GRAINS-Corn set for biggest weekly decline in a year on friendly U.S. weather

* Corn down 5.6 percent this week, falls for 2nd week in a row

* Soybeans suffer biggest weekly loss in six months

* Forecasts of cool, wet weather in the U.S. Midwest weighs

(Adds details, quotes) SINGAPORE, June 23 (Reuters) - Chicago corn was poised for its biggest weekly decline in a year on Friday with the market falling for a second consecutive week, weighed down by forecasts of crop-friendly weather in the U.S. Midwest. Soybeans faced their biggest weekly loss since December, while wheat is set to end the week in negative territory following two weeks of strong gains. The Chicago Board of Trade most-active corn contract has given up 5.6 percent this week, biggest loss since June 2016. Soybeans are down nearly 3.5 percent for the week, the most since December. In the previous session, the market hit a low of $9.03 a bushel, the weakest since April 2016. Wheat is down around 1 percent after rallying 8.3 percent in the last two weeks. "Weather concerns for U.S. corn and soybean crops have eased, both markets in bearish mood," said Kaname Gokon of Tokyo brokerage Okato Shoji. "But for the wheat market we are expecting tighter supplies following weather issues in the United States and Europe, that should support prices." Corn and soybean prices are being pressured by more mild temperatures moving into the U.S. Midwest crop belt. The month of July weather is crucial for determining yields of the U.S. corn crop. Weekly U.S. export sales of soybeans, corn and wheat were generally in line with estimates, or worse. Much-needed rainfall is forecast in the coming days in the northern U.S. Plains, where spring wheat crop has been suffering from dry weather, while in France the extent of damage from extreme heat is unclear. The wheat market is easing from multi-month highs reached earlier this week. The gains were prompted in part by worries of low protein content in the winter wheat harvest as farmers in the top-growing state of Kansas continued to gather their crop and dryness in northern Plains. Soggy spring conditions in key crop-growing areas of the Canadian Prairies left farmers unable to plant as much as they intended, but canola seedings still look record-large, according to a Reuters survey of 16 traders and analysts, ahead of a government report next week. Investment funds were net sellers of all three commodities, unloading an estimated 13,000 corn futures contracts, 12,500 soy contracts and 2,500 wheat contracts, traders said.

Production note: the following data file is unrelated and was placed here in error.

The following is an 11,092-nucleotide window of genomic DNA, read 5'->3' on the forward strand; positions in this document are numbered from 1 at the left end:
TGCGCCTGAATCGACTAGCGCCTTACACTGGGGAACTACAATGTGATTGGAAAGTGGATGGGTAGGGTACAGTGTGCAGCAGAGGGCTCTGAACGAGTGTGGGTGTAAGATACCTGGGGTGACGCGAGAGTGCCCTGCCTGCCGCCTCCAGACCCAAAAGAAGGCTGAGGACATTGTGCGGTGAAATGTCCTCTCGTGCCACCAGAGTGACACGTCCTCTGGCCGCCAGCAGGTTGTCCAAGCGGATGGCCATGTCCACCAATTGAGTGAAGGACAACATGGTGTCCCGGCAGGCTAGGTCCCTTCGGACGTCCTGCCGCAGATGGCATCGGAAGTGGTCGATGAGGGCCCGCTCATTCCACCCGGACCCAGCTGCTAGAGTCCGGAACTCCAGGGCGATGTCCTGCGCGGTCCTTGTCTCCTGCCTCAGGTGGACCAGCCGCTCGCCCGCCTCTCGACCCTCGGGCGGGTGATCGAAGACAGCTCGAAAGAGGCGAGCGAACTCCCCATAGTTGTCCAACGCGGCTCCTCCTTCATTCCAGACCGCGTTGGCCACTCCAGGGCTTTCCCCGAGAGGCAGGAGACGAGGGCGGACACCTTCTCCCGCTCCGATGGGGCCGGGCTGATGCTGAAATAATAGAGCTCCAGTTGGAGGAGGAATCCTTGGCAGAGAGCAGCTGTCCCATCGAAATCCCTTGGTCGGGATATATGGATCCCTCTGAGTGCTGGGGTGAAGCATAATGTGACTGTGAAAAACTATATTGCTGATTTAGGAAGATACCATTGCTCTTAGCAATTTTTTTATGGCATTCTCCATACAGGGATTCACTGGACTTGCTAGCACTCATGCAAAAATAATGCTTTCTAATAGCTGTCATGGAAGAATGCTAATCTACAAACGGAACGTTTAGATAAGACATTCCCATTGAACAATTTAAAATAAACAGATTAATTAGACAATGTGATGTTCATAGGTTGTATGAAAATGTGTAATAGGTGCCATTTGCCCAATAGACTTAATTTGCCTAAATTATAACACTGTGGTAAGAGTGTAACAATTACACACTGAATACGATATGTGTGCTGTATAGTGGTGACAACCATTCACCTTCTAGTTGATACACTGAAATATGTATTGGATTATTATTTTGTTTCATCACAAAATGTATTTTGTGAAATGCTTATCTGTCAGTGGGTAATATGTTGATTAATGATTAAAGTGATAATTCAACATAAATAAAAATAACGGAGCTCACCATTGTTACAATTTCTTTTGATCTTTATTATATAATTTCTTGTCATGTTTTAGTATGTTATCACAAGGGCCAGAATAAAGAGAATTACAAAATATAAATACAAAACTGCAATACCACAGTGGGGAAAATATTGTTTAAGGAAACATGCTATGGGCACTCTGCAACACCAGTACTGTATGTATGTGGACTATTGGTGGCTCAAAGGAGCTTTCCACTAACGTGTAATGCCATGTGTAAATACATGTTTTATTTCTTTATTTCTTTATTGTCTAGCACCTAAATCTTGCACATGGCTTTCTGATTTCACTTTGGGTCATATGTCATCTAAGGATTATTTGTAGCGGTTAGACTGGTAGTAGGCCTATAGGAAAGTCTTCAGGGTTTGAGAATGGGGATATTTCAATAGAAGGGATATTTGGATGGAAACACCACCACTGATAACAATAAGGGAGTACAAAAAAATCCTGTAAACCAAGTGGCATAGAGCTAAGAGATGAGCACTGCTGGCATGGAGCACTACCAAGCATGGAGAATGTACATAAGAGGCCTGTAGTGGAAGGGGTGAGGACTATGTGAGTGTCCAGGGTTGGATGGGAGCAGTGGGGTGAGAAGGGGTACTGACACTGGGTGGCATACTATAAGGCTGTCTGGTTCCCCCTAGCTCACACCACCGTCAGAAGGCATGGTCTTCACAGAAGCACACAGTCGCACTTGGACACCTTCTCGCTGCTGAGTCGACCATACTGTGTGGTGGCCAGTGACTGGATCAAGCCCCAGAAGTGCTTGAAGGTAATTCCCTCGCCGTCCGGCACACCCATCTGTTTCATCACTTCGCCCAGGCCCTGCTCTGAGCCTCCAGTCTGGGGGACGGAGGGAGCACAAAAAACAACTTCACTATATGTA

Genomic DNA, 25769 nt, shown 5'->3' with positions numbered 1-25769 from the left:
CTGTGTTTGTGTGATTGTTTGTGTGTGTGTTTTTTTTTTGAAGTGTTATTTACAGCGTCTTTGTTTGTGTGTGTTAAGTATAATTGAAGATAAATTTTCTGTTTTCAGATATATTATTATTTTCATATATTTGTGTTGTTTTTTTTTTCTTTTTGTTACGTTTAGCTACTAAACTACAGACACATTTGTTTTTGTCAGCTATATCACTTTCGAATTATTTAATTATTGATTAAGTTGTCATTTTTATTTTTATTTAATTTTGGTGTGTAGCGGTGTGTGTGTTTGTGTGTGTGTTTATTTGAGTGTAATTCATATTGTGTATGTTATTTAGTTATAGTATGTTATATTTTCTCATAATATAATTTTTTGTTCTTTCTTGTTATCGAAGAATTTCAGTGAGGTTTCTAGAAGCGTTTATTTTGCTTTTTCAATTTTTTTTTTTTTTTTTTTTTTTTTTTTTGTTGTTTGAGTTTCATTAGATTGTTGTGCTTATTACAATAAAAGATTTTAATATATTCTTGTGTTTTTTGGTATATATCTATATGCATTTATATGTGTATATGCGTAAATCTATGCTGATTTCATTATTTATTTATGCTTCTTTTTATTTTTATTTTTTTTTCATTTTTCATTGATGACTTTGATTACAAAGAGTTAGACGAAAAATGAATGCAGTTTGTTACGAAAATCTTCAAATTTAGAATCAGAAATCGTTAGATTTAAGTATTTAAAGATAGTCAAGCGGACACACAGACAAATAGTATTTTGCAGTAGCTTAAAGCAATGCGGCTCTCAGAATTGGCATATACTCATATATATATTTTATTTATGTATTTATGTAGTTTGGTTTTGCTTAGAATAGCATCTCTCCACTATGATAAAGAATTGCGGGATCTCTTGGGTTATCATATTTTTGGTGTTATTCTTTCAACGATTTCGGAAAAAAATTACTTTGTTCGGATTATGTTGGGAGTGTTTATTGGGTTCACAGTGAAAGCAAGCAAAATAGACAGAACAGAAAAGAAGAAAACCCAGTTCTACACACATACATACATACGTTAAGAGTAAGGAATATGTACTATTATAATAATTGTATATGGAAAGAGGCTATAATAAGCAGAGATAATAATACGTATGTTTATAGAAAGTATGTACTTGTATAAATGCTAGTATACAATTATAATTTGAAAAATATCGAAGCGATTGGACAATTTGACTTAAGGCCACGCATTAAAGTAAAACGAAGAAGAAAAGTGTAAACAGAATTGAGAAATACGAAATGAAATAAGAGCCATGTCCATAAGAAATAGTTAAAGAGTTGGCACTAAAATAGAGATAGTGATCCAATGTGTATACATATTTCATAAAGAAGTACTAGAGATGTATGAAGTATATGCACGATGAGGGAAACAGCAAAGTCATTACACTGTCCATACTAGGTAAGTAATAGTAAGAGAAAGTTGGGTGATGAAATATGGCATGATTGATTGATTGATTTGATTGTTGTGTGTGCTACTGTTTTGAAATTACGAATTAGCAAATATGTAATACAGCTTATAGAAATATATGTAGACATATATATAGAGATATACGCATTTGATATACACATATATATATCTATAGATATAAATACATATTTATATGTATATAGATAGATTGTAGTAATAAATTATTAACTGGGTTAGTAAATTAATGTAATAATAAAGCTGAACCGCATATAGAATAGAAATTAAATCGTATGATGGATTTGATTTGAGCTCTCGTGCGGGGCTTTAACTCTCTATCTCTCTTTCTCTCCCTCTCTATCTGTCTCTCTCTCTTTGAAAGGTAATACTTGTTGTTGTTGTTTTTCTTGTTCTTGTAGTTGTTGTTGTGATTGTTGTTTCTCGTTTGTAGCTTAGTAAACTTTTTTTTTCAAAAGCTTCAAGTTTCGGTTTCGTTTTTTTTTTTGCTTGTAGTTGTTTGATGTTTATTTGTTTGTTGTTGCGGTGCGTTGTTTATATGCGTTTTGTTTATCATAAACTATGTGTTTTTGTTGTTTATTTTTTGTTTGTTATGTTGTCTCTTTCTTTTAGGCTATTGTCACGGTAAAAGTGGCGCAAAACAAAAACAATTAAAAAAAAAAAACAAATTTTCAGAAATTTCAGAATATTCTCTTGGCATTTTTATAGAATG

Grains prices at 0227 GMT

Contract Last Change Pct chg Two-day chg MA 30 RSI CBOT wheat 460.50 -0.75 -0.16% -0.86% 440.75 59 CBOT corn 362.50 -0.25 -0.07% -1.69% 373.48 30 CBOT soy 906.50 2.50 +0.28% -1.33% 935.97 26 CBOT rice 11.13 $0.02 +0.18% -0.45% $11.08 45 WTI crude 42.83 $0.09 +0.21% +0.71% $47.17 25


Euro/dlr $1.116 $0.001 +0.06% -0.08% USD/AUD 0.7545 0.000 +0.05% -0.07%

Most active contracts Wheat, corn and soy US cents/bushel. Rice: USD per hundredweight RSI 14, exponential

(Reporting by Naveen Thukral; Editing by Sherry Jacob-Phillips)